When it comes to energy efficiency, middle management is in a unique and tactically strong position. They have the ability to identify, define and propose energy saving measures as well as mobilize the organizational resources to make them happen and track the impact. The key to success, however, is the ability get buy-in from senior management. The steps in this article are designed to help you pitch your ideas and win them over. Source: GreenBiz, 3/31/15

Wednesday, April 1, 2015
University of Illinois at Urbana-Champaign Research Reduces Microprocessor Serial Link Power Consumption, Improves Data Center Energy Efficiency
University of Illinois at Urbana-Champaign researchers are working to reduce the serial link power consumption, thereby helping data centers and mobile platform operate more energy efficiently.The University of Illinois research--sponsored by Semiconductor Research Corporation (SRC) through the Texas Analog Center of Excellence (TxACE)--was presented last month at the International Solid-State Circuits Conference (ISSCC). Serial links consume about 20 percent of microprocessor power and constitute about 7 percent of overall energy consumption in a data center. These serial links are only sporadically used, such as when there is a request to access a webpage or a miss in the last level of cache. As part of the research, the Illinois team designed a 7-gigabit per second transceiver with the first reported on/off embedded clock architecture. The new transceiver achieved an order of magnitude lower serial link power-on compared to existing transceivers. The team estimates that data centers in North America can save $870 million annually using this approach, with the yearly serial link power savings at data centers worldwide by 2020 equaling Japan's yearly electricity consumption. Source: Semiconductor Research Corporation, 3/31/15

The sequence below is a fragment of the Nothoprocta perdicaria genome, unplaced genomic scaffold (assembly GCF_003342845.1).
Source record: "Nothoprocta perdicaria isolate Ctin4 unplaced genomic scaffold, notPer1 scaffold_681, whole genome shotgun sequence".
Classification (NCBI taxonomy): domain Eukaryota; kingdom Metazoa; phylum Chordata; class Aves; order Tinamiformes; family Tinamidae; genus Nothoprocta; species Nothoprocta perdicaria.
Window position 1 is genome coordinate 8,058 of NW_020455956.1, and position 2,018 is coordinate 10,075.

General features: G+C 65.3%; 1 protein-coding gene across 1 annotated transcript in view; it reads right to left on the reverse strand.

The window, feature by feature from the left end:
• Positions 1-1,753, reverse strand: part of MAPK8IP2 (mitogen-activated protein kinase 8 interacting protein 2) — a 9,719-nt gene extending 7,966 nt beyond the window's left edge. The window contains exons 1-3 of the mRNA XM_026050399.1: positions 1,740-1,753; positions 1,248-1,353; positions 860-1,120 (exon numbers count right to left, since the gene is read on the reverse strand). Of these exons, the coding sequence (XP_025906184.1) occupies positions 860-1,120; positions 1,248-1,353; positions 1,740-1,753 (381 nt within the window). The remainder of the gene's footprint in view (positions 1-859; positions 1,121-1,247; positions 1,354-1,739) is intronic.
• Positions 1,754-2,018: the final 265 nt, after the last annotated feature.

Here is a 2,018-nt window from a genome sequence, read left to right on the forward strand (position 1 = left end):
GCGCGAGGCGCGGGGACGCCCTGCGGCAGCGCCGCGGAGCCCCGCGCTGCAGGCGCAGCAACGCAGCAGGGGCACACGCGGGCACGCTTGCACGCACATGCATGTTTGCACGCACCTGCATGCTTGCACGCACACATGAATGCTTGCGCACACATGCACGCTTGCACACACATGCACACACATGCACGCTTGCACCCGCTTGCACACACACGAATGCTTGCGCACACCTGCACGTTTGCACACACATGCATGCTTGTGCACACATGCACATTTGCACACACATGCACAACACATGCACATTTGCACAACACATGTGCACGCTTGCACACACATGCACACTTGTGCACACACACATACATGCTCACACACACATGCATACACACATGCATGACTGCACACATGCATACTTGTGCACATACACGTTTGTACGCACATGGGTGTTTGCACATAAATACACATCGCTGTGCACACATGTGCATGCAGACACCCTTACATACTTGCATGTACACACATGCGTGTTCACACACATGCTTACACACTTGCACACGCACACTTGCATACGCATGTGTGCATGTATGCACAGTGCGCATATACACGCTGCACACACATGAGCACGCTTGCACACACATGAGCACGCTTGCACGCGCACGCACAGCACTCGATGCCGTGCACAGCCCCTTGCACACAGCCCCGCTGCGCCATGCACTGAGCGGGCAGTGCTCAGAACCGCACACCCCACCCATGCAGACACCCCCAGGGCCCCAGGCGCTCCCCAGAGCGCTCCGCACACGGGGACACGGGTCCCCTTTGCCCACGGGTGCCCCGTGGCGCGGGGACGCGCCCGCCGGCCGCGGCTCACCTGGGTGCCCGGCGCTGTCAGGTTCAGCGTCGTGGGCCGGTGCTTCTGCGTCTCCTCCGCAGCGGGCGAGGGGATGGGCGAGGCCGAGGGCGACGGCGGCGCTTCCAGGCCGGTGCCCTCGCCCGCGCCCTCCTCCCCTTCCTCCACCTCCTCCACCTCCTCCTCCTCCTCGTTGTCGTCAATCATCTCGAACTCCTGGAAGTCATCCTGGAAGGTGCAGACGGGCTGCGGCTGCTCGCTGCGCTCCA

Graphene Light Bulb Expected to Last Longer, Be More Efficient, Save Money and Energy
A lightbulb with lower energy emissions, longer lifetime and lower manufacturing costs, and made with graphene -- said to be the first commercially viable consumer product using the super-strong form of carbon -- is poised to hit the market this year, thanks to a University of Manchester research and innovation partnership. The bulb's developers -- a Canadian-financed company called Graphene Lighting -- expect the dimmable bulb to use 10 percent less energy than conventional bulbs, last longer and be priced lower than some LEDs, at roughly $20 each. It was designed at the University of Manchester, where the revolutionary material was discovered. The University's National Graphene Institute was opened this month. Source: Sustainable Brands, 4/1/15